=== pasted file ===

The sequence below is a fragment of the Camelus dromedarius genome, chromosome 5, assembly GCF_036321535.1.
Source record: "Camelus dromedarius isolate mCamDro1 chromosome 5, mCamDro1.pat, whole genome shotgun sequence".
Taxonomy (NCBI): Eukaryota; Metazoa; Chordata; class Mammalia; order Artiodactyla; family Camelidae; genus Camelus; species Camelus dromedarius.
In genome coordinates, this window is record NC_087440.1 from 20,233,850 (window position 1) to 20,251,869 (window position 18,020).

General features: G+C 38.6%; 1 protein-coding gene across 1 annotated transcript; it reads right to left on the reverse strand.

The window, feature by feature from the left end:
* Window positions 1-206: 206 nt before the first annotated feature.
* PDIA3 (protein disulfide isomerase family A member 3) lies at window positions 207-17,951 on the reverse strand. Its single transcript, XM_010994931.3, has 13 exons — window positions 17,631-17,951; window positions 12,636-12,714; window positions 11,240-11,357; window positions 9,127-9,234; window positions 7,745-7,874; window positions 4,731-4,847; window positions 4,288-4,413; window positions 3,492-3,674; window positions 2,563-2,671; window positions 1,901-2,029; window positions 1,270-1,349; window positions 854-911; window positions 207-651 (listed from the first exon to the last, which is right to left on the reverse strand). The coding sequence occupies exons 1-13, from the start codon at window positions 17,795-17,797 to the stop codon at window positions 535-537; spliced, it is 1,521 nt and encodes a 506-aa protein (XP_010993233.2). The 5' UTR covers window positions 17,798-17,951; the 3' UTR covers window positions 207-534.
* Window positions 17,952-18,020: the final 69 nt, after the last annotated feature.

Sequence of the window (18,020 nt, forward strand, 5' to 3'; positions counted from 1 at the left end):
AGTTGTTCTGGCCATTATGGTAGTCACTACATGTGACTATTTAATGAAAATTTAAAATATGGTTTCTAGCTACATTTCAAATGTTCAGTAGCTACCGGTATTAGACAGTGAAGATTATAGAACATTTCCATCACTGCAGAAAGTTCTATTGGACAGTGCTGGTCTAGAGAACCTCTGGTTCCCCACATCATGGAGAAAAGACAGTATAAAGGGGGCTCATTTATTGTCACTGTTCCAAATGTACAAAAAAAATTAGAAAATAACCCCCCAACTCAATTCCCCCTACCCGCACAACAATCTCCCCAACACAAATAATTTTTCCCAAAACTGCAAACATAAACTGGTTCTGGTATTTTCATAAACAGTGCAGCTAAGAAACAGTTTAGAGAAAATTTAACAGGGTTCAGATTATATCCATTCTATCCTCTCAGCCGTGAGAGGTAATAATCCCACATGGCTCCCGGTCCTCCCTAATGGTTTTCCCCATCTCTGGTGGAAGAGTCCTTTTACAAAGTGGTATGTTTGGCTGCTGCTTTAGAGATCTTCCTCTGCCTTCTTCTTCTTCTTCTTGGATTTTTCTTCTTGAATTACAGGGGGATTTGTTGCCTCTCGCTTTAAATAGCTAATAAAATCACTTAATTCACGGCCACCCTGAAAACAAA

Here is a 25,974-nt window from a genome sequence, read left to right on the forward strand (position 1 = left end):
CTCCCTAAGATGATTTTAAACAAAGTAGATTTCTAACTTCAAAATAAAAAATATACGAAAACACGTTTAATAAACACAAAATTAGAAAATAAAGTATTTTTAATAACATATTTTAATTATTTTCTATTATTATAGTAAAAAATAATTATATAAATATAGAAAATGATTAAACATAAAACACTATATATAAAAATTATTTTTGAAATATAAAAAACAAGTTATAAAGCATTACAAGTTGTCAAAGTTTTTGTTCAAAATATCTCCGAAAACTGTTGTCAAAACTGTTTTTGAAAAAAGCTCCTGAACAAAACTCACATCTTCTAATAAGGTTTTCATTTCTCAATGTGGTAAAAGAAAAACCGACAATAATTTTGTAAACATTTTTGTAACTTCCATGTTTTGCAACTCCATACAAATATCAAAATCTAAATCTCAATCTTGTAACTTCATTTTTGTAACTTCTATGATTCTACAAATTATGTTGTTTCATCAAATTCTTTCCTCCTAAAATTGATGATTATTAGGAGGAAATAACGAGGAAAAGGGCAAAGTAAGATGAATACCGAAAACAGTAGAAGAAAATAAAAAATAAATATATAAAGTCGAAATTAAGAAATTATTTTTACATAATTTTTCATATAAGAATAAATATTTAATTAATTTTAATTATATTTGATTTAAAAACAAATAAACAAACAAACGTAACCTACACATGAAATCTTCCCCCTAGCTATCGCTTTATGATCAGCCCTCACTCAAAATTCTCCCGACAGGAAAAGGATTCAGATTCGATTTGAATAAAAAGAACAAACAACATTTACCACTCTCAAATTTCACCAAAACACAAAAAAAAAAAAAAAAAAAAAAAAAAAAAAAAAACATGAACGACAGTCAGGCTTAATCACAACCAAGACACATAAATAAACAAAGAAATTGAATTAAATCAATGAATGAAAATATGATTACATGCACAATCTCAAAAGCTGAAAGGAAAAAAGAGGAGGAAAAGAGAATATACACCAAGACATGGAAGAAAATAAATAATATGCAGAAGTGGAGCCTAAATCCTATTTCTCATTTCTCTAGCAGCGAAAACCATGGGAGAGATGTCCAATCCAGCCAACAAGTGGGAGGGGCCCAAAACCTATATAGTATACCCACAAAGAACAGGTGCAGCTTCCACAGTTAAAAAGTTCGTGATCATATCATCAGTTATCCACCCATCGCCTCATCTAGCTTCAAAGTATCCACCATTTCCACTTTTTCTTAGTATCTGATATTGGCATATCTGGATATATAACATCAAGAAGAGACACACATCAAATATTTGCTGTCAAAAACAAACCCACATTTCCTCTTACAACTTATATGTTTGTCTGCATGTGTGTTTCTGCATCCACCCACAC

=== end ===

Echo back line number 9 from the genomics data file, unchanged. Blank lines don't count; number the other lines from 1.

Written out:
* Window positions 17,952-18,020: the final 69 nt, after the last annotated feature.